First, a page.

Whilst there is a vast body of literature concerned with qualitative interviewing (Moser and Kalton, 1971; Oakley, 1981; Burgess, 1984; McDowell, 1992) the online approach to interviewing remains a new and innovative research method. The work that has been published has mainly been concerned with asynchronous or non real time exchanges usually conducted via email or a listserv facility (Gaiser, 1997; ward, 1999). Gaiser's (1997) online focus groups were conducted in a listserv environment. One advantage of this is that all participants are regular listserv users and have a high degree of familiarity with the technology. It also eliminates the need to set up mutually convenient chat times. However, it is not a real time facility, respondents can post their reply at anytime and as such the facilitator cannot play an active role in moderating the interview. The level of group interaction is reduced and the sense of immediacy removed. We were keen to encourage group interaction with a high level of immediacy and engagement with the topic. To some extent we wanted the interview to resemble face-to-face group interviews where respondents would answer immediately and not have time to carefully consider their replies. For these reasons the real time interview seemed to be more appropriate to our needs.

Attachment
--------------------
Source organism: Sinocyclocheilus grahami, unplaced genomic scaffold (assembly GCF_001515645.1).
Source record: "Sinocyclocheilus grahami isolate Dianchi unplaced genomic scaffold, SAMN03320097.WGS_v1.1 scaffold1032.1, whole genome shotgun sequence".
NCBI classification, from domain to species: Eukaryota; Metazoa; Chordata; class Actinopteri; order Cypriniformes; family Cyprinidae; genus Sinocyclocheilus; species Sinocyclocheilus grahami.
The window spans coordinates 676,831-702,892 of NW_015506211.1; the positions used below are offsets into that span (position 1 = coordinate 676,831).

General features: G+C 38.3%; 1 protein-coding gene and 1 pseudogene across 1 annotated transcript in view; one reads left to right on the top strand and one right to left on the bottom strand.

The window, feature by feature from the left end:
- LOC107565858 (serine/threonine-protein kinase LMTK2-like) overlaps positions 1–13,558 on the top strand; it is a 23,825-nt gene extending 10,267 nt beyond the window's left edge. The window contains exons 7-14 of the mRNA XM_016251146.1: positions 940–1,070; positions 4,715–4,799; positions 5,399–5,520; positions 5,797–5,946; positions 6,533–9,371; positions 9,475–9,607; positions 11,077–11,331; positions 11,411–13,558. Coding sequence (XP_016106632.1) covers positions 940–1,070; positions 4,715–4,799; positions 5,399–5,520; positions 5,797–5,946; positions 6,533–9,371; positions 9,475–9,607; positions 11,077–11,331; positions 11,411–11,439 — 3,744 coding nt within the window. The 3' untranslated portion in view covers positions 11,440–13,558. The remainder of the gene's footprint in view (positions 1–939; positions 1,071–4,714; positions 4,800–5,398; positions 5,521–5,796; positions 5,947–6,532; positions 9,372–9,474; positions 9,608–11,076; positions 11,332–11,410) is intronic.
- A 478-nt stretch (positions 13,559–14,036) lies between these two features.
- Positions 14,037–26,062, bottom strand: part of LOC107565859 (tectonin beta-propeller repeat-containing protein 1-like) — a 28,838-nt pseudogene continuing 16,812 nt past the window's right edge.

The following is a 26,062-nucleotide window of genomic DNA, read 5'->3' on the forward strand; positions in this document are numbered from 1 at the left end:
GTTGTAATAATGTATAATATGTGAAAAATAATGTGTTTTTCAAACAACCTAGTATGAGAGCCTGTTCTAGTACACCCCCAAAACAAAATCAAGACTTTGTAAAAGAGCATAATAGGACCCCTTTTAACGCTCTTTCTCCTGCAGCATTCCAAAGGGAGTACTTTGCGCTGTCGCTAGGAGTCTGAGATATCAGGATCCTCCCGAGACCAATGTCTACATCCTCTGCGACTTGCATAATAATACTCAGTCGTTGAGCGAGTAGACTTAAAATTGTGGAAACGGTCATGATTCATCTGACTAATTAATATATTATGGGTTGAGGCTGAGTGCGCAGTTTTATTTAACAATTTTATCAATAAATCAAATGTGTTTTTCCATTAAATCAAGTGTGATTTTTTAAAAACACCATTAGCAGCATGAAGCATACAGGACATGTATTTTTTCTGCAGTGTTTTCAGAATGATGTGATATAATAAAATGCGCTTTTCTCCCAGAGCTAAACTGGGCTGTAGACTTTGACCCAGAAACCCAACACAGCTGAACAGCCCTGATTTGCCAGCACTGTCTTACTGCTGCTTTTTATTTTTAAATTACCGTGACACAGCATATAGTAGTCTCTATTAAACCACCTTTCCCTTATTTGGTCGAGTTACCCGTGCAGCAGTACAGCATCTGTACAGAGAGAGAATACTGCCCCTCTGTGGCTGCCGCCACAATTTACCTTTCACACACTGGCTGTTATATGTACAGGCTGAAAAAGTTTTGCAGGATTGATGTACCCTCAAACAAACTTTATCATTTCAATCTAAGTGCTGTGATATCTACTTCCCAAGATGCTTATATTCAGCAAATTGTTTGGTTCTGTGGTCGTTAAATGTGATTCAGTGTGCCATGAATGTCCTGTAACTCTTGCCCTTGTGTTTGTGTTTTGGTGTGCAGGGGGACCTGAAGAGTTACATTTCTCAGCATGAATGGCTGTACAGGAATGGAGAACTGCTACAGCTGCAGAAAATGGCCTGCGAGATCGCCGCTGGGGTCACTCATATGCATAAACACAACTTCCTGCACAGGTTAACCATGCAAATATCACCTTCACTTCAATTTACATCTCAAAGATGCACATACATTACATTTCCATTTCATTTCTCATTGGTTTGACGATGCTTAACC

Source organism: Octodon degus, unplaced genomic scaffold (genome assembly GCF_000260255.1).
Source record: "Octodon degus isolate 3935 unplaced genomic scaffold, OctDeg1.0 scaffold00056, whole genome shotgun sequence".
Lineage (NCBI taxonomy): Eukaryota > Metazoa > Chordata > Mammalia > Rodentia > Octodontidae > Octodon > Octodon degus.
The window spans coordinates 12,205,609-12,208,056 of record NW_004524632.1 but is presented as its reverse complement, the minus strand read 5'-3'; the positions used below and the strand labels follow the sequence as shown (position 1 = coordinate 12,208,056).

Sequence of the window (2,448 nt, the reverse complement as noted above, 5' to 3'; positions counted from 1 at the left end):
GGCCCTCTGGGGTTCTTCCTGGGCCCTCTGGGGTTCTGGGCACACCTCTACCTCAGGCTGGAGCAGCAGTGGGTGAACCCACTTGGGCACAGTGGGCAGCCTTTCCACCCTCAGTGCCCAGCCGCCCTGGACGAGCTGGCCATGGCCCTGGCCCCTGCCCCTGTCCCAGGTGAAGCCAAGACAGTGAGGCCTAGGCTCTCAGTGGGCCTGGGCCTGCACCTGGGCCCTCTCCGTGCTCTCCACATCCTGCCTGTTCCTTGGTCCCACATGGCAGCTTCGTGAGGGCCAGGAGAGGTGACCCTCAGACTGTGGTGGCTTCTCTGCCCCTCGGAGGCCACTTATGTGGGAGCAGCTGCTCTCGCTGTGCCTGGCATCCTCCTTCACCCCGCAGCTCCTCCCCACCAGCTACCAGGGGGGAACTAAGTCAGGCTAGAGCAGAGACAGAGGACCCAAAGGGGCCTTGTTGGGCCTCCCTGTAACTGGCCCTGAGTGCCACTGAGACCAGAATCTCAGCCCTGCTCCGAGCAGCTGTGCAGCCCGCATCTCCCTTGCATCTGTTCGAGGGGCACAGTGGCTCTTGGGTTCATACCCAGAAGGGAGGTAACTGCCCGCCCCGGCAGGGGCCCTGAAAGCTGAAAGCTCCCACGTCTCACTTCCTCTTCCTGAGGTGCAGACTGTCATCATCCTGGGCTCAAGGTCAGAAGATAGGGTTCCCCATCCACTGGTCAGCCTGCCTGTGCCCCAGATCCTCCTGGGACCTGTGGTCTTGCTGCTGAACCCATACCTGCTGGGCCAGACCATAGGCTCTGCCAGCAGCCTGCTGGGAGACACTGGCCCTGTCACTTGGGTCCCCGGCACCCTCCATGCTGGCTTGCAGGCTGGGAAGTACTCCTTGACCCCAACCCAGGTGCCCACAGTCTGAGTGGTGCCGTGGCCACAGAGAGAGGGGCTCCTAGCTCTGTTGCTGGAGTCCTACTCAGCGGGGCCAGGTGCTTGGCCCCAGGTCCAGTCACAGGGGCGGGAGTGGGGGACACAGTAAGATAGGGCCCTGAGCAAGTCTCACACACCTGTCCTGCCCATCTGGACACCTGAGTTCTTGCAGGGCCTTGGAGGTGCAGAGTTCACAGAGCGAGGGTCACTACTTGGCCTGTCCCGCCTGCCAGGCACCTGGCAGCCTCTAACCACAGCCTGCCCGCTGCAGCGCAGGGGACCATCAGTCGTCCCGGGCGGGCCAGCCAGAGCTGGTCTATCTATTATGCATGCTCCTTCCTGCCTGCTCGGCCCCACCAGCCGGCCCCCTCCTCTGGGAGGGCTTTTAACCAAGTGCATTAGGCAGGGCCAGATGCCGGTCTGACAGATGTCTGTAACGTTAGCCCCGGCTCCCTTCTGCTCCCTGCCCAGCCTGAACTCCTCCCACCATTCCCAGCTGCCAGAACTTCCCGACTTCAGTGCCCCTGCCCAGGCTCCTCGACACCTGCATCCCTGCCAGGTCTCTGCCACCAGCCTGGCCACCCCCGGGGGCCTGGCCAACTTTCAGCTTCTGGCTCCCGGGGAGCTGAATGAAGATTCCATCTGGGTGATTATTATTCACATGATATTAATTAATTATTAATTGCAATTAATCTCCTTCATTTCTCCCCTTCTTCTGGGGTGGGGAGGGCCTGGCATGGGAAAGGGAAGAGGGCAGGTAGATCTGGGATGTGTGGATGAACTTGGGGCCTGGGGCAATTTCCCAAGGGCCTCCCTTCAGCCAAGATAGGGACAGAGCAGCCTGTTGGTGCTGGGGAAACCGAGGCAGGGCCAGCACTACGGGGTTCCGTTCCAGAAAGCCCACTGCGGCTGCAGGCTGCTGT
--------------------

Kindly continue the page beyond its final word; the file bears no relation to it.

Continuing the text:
At this time we were involved in developing a series of web-based teaching initiatives for distance learning students. An Internet conference software package called 'Hotline Connect'[3] had been successfully used to facilitate real time chat between lecturers and students (Hughes, 2000) and we believed it could work in the same way as an interview forum.